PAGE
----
free morning in Tampa before my 3:30pm flight home
Tampa Travel Blog› entry 4 of 6 › view all entries
Up at 7:00am, 40 minutes after my wake-up call, I went downstairs for breakfast and discovered a wonderful buffet spread. A little round Vietnamese cook prepared my special order of a butter-free egg white frittata. With a heavy accent, she apologized repeatedly for the appearance of what were essentially scrambled egg whites mixed with ham and vegetables, but I reassured her that it looked perfect to me and the taste was excellent. She also prepared for me a fresh Belgium waffle, which I loaded with delicious strawberry topping.
Moving on from the cook’s station, I filled a plate with fresh fruit including strawberries, pineapple, cantaloupe, orange, blueberries, and huge, delicious blackberries. Having cleaned my plates, I went back up for a second helping of fruit plus smoked salmon, dried apricots, prunes, and yogurt.
With tax and tip, my meal was $20 and I charged it to the room. Reading my receipt, after an hour of gorging on all things delectable, I noticed a line that read “free desert,” so I inquired of Susan, the Filipina manager tending the front desk. She printed an extra copy for me to take to my room, so I called the number listed, completed an automated survey regarding my dining experience, and received the code for one free desert.
By 9:00am, I had showered, dressed, packed, and vacated my room. I went downstairs to check out and to start making use of my free day in Tampa.
Siada, from Morocco, another Guest Service Rep, advised that I could take the free hotel shuttle rather than wasting my time on city busses, but a minute later she realized she had made a mistake. The shuttle only serviced the other Marriott in town, but to make good on her word, Siada made a phone call and arranged for the shuttle to come pick me up at no charge. My day was beginning well!
Waiting for my ride in the parking area, I met two valet girls.
Soon a Blue One Transportation van pulled in and I climbed aboard. After dropping off the other passenger at another hotel, driver Umberto took me to Channelside Bay Plaza and let me out on Garrison Street. I first walked through the lower level of the plaza and took a look through the tall iron fence toward the water.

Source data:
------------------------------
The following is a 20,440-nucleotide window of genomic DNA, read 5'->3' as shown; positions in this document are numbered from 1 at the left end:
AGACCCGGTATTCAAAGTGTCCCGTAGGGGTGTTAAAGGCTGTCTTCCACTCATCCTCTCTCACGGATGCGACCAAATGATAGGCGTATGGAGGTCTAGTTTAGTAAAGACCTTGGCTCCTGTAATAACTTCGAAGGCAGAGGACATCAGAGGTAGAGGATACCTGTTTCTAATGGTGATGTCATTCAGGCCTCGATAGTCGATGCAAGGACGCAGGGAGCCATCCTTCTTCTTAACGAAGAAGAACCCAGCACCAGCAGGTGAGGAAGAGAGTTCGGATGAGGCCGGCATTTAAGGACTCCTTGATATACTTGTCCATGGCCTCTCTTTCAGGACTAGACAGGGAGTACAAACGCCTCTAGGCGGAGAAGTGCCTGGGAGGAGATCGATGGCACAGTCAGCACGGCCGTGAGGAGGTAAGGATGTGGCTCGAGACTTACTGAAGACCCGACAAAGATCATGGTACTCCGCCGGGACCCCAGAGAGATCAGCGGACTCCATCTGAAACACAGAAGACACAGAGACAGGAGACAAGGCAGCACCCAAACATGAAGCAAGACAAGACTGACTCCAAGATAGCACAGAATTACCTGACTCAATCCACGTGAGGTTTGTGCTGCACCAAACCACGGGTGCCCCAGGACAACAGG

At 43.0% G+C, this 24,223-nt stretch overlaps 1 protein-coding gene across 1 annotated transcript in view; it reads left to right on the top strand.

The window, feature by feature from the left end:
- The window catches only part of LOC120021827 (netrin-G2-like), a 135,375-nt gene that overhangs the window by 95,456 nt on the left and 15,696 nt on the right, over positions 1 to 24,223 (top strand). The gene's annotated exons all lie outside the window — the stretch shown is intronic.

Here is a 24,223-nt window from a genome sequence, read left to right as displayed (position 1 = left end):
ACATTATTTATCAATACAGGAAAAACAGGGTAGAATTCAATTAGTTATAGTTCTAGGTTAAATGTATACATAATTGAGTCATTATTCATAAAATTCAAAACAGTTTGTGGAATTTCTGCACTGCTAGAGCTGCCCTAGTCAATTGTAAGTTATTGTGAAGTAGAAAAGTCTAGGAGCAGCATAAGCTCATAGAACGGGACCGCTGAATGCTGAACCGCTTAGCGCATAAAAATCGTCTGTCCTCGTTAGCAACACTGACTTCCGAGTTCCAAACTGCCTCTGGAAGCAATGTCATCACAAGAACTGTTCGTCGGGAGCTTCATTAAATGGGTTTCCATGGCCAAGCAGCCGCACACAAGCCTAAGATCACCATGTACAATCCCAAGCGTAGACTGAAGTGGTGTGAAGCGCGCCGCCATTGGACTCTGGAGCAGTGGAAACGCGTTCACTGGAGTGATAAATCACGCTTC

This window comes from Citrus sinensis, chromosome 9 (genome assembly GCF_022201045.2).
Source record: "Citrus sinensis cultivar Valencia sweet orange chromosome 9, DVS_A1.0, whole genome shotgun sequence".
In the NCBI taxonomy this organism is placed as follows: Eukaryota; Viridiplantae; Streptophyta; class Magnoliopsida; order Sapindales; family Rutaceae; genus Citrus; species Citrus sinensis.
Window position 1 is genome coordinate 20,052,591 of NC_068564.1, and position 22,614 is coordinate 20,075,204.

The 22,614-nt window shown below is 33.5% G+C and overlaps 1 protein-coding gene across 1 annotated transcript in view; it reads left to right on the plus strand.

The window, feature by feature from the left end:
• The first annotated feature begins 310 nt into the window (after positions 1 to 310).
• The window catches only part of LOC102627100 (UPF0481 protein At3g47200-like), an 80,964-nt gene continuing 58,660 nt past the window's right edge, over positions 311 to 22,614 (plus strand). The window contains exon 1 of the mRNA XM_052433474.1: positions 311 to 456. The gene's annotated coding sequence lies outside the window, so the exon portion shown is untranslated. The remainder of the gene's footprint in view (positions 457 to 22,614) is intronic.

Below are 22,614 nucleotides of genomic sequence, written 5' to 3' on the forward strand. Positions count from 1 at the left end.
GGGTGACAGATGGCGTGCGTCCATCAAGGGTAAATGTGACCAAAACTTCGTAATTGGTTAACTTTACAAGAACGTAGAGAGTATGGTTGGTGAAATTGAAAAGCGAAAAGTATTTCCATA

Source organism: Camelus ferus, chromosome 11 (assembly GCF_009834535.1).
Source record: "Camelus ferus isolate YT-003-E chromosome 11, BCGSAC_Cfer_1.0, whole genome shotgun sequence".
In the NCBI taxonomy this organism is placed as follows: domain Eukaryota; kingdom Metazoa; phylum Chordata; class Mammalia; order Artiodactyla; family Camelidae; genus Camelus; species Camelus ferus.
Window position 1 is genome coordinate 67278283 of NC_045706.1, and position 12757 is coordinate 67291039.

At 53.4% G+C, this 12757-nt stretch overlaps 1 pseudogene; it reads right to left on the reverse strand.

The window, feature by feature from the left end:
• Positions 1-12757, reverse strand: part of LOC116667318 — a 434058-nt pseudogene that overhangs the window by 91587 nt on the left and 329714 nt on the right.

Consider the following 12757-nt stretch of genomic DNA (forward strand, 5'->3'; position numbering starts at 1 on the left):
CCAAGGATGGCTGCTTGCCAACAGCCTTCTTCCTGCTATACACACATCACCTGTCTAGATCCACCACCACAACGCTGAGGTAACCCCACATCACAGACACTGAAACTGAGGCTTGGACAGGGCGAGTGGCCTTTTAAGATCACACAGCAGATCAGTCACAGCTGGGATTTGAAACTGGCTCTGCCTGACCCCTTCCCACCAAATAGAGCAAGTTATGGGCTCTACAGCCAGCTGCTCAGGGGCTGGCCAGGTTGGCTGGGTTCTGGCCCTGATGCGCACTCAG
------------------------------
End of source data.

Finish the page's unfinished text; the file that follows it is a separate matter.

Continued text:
From there, I strolled to the Florida Aquarium and asked the ticket agent if there was anything interesting inside that I might not have seen at other aquariums. She replied, “otters” with a smirk, but admitted they feature nothing bigger than sharks and there are no other special or unusual creatures. She did tell me about the boat tour, however, which goes a couple of miles out onto the bay to see dolphins. That piqued my interest, but the 90-minute tour would not begin until noon and I might not have been able to get back to the hotel in time for my flight, so I asked what else I could see in the area.
Following the girl’s directions to find the SS American Victory Museum Ship, I walked around the building through the heat and humidity of the bright, sunny morning.
Up the stairs and through the quarterdeck I entered iron behemoth where a lone attendant greeted me in a heavy Dutch accent. A white-haired immigrant from Holland, the mature man asked if I was a veteran, in the military, or had AAA. With a dollar off for my triple-A membership, I charged the $7 admission fee to my credit card. While the transaction processed, the gentleman shared some history of the ship and then directed me toward the exhibit area to begin the self-guided tour.
In hold number two, rests a lifeboat to one side and on the other a series of block and tackle rigs hung for hands-on educational lessons on mechanical advantage. I continued through hold number one and up the stairs (or “ladder” in nautical terms) and outside to the main deck. The surface of the vessel, cluttered with masts, loading cranes, ropes, chains, vent stacks, and every other contortion of metal was monochrome gray aside from some isolated spots of rust on chains and equipment.
With few other tourists at the early hour (around 10:30 in the morning), I had the run of the ship. I explored each deck, gained an elevated view of the sprawling aquarium complex from starboard, and from portside admired the ships across the channel docked at Port Ybor.
The late morning was blazing hot and I was sweating through my shirt. I sought temporary shelter in the shade of a covered portion of the deck where I met three nice retired fellows. We talked about my job search, local taxes, and the best areas to live in and around Tampa. Nearly dizzy from dehydrated, I asked the guys if they knew where I could find water and one directed me to a fountain in the foc’sle (or “forecastle,” sailors’ living quarters) and I was grateful for the lifesaving drink.
Having toured the ship inside and out by shortly past noon, I was ready to move on.
Back at the Marriott, I returned to Café Elise after stopping to thank Elisa for her advice and Siada for arranging my transportation. My stomach was still loaded from the huge breakfast I had consumed, but I wanted to get some food to take on the plane.
Because I was a hotel guest, Susan permitted me to load up a container to take my food to go. Of course, I also ordered a slice of famous Floridian key lime pie for my free desert. While Susan retrieved my pie from the kitchen and sealed my containers in plastic wrap, I chatted with servers from Thailand, Japan, and Jamaica along with my Vietnamese breakfast cook.
When Susan returned from the kitchen with my pie, I had her charge the meal to my room.
With a half an hour still to spare, I sat out by the pool to snack on the cold cuts sandwich I had prepared at the buffet. Whiling away my final moments in Florida, I observed several lizards scampering around concrete patio and took a few pictures. At 2:30pm, I retrieved my luggage from Siada and I took the tram to my Terminal F and found my departure gate, F85.